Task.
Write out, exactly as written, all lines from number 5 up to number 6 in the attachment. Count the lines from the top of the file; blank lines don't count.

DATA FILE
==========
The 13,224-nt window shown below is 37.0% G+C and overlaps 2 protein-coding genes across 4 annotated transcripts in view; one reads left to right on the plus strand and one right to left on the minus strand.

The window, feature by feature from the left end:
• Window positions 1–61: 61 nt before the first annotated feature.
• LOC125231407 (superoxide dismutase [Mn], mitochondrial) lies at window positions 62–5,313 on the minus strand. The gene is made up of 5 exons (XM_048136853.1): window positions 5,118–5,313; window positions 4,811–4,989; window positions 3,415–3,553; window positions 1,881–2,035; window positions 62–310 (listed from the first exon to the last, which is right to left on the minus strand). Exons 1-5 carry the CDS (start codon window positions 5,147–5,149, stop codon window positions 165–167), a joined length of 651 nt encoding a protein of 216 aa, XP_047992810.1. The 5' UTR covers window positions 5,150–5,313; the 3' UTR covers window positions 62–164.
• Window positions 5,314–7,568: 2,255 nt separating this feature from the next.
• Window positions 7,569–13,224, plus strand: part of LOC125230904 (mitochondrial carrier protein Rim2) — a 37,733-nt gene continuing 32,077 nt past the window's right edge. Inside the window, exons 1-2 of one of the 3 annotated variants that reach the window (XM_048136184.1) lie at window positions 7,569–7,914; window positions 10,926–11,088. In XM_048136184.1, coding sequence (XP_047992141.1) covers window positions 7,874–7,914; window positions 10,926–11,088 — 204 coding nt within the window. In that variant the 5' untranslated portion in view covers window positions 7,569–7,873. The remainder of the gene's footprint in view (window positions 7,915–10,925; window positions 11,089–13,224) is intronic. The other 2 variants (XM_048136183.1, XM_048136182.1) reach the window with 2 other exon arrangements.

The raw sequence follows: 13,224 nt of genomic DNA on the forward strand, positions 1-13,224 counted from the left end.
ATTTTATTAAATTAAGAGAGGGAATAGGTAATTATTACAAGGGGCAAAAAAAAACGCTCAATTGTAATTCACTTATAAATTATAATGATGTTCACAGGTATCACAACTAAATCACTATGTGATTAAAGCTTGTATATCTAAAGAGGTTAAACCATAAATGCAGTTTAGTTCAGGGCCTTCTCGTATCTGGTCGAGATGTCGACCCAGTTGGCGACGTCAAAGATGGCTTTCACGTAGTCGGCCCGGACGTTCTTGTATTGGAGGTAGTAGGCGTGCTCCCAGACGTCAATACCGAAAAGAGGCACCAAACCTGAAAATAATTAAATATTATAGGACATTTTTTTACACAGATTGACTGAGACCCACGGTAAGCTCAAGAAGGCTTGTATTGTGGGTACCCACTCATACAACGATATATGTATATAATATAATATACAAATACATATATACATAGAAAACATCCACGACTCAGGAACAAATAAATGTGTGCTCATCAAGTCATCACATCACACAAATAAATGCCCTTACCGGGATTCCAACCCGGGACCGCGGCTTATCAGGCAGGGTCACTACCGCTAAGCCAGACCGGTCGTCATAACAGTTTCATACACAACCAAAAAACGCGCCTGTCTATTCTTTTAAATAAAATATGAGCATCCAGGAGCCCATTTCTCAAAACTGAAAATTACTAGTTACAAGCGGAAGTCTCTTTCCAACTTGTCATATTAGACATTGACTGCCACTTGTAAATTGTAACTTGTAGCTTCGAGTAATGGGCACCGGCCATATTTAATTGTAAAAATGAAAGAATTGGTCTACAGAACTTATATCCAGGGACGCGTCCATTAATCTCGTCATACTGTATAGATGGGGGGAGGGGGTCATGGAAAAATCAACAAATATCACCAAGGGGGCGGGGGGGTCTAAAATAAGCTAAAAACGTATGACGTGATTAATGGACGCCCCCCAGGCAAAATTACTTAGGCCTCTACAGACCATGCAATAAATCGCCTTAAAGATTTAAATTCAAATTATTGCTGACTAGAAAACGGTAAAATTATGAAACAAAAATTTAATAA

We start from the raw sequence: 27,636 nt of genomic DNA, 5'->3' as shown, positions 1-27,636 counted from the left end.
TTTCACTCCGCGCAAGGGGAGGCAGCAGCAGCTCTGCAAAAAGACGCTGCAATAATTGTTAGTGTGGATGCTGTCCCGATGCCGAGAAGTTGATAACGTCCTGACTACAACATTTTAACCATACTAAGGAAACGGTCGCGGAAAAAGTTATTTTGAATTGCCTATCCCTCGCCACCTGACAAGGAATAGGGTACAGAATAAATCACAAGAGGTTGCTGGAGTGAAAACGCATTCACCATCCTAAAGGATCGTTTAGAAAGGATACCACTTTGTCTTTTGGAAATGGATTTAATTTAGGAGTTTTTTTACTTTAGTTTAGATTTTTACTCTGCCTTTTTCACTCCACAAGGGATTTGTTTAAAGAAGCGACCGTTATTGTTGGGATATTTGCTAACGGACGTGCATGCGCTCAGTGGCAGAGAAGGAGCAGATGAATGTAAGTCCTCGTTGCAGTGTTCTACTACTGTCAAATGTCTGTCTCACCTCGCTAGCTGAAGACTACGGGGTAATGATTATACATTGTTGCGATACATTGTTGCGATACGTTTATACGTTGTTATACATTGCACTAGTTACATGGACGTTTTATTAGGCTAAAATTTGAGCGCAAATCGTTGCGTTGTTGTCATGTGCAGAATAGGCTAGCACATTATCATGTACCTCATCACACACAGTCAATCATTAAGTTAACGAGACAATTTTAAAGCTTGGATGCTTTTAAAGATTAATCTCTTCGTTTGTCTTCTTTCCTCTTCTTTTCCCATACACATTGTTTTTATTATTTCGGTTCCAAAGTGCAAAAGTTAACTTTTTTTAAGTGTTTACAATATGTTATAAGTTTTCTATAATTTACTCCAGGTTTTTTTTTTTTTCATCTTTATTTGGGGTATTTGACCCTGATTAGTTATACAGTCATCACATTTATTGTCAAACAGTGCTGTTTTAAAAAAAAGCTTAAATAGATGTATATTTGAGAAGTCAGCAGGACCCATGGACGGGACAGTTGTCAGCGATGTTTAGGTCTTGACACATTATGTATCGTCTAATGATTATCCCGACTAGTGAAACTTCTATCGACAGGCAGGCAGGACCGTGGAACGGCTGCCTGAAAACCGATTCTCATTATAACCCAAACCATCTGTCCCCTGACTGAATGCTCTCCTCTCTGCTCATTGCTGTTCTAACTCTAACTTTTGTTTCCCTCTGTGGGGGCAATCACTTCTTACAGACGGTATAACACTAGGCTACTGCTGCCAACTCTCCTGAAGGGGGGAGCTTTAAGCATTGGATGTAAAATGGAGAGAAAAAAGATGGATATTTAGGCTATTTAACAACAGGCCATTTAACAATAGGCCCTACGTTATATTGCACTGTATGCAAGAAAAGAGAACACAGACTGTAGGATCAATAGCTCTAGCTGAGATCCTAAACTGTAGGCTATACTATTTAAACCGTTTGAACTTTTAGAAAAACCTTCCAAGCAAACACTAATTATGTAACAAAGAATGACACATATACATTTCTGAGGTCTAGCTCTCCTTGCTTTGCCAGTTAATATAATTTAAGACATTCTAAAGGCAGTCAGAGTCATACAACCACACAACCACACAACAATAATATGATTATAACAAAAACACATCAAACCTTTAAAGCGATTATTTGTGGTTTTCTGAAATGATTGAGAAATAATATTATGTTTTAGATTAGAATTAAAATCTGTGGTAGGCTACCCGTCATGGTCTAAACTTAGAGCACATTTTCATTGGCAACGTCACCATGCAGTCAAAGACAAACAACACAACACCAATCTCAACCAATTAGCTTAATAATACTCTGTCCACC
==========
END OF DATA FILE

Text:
• Window positions 5,314–7,568: 2,255 nt separating this feature from the next.
• Window positions 7,569–13,224, plus strand: part of LOC125230904 (mitochondrial carrier protein Rim2) — a 37,733-nt gene continuing 32,077 nt past the window's right edge. Inside the window, exons 1-2 of one of the 3 annotated variants that reach the window (XM_048136184.1) lie at window positions 7,569–7,914; window positions 10,926–11,088. In XM_048136184.1, coding sequence (XP_047992141.1) covers window positions 7,874–7,914; window positions 10,926–11,088 — 204 coding nt within the window. In that variant the 5' untranslated portion in view covers window positions 7,569–7,873. The remainder of the gene's footprint in view (window positions 7,915–10,925; window positions 11,089–13,224) is intronic. The other 2 variants (XM_048136183.1, XM_048136182.1) reach the window with 2 other exon arrangements.